Pentesting with Serialized Java Objects and Burp Suite

Some days ago, I had to test a web application consisting in a Java applet. Like always, I direct all traffic through my favourite HTTP Proxy, Burp Suite, but the applet doesn’t seem to work.

After many trying and with the useful Java console (How to enable Java console: http://www.java.com/en/download/help/javaconsole.xml), we succeeded in make the applet work through the proxy. In detail:

  • the applet worked only on Internet Explorer (Firefox doesn’t seem to pass correctly the cookies to the Java applet)
  • the applet raised many exception because Burp Suite unpacked responses, packed in gzip, and the applet expected packed responses.

To make it work, it was necessary to deflag the corresponding option in Burp Suite, flagged by default:

Burp Suite - Proxy options

Burp Suite – Proxy options

After the unflag, the applet begin to work with Burp Suite as a proxy. Good. But now each request is a “Serialized Java Object” and each response is a “Gzipped Serialized Java Object”, not so good for reading (and even worse for pentesting).

Googleling, I found two Burp plugins, created for working with Serialized Java Obects:

The first one was developed times ago, before the new “Burp Extender”. It needs the applet JAR in the Classpath (and so Burp Suite have to be executed with a custom command); it works well but it is not comfortable to use, because it put the deserialized content in the “Edited request” TAB, making difficult to distinguish actually edited requests from the others. It use XStream library (http://xstream.codehaus.org/) to transform object in XML.

The second one is newer and, in my opinion, more comfortable for penetration testing. In fact, it add a new TAB “Deserialized Java” in the request and response TAB, when a serialized content is found.

This plugin use a defined Java ClassLoader for deserialization, feeded with the target applet Jar, and XStream to transform object in XML.

Unfortunately, I didn’t succeed in make the newer plugin work correctly. The plugin deserialized correctly but raise an exception in the reserialization phase (when editing a request). It seems that XStream Library needs Class definitions of target applet classes but this plugin doesn’t make use of a custom ClassPath containing target applet JAR, and so, it raised an exception.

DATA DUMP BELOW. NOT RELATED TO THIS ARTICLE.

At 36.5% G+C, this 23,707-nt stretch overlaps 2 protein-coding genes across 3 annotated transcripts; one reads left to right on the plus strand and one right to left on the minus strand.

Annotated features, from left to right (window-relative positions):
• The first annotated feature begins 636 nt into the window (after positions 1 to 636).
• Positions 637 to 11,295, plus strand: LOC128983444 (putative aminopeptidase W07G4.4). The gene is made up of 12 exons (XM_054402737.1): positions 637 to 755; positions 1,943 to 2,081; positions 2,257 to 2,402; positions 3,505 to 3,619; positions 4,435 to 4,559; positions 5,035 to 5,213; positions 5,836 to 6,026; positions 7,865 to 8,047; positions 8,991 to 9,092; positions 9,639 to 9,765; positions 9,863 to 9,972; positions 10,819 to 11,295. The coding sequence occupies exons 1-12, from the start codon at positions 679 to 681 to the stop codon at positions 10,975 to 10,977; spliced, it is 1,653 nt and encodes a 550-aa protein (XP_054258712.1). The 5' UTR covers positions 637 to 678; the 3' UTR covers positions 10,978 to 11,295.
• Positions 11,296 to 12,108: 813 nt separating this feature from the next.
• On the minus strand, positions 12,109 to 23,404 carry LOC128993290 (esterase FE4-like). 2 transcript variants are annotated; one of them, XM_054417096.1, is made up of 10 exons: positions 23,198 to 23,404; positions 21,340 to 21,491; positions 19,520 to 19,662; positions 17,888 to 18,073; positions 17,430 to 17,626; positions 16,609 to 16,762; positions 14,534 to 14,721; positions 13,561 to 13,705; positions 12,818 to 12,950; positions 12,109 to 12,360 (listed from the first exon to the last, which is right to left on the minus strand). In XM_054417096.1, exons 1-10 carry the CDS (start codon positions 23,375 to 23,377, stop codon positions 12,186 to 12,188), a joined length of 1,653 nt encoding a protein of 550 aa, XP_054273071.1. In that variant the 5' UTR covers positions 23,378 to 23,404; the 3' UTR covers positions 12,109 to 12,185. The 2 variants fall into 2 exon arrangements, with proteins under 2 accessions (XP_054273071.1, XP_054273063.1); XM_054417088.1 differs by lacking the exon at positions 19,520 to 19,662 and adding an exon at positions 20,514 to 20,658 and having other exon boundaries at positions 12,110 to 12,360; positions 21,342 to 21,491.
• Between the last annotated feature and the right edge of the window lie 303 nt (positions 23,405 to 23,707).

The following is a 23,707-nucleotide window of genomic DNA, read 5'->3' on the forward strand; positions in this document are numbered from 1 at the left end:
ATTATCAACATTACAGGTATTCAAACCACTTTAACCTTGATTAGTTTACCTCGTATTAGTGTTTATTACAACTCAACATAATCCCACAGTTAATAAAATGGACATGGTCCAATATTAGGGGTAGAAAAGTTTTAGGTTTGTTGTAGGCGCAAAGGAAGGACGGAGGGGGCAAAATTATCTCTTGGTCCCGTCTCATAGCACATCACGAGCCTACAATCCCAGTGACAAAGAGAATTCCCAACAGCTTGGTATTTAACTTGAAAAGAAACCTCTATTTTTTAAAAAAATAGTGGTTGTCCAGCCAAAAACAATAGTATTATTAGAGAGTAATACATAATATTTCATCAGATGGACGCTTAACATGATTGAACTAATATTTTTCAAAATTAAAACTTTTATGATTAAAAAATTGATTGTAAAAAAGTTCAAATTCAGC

So I edited the code of the newer plugin, in order to fix the problem of reserialization and adding some code to unzip gzipped responses.

This new plugin can be found here: https://github.com/federicodotta/BurpJDSer-ng-edited

For this plugin, a few things are necessary:

  • The applet JAR of target application (The download can be done viewing HTML response from the page that loads Java applet and searching for the applet tag)
  • XStream library (I used xstream 1.4.2)

Then, for using the plugin, Burp must be executed in this way:

java -Xmx512m -classpath “PATH_BURP_JAR;PATH_XSTREAM_JAR;PATH_APPLET_JAR” burp.StartBurp

where:

  • PATH_BURP_JAR is the path of the JAR of Burp Suite
  • PATH_XSTRAM_JAR is the path of JAR of XStream libray
  • PATH_APPLET_JAR is the path of the JAR of target applet (if there are more JARs, simply add all the JARs to the classpath or put all the JARs in a folder and use a wildcard)

After Burp started, the plugin can be loaded in Burp Extender TAB, as any other plugin.

Now, if the request or response are serialized, a new TAB will show the deserialized object in XML. It is also possible to edit intercepted request and use the Repeater. If the response is serialized (or gzipped and then serialized), a new TAB will show the deserialized object.

Enjoy!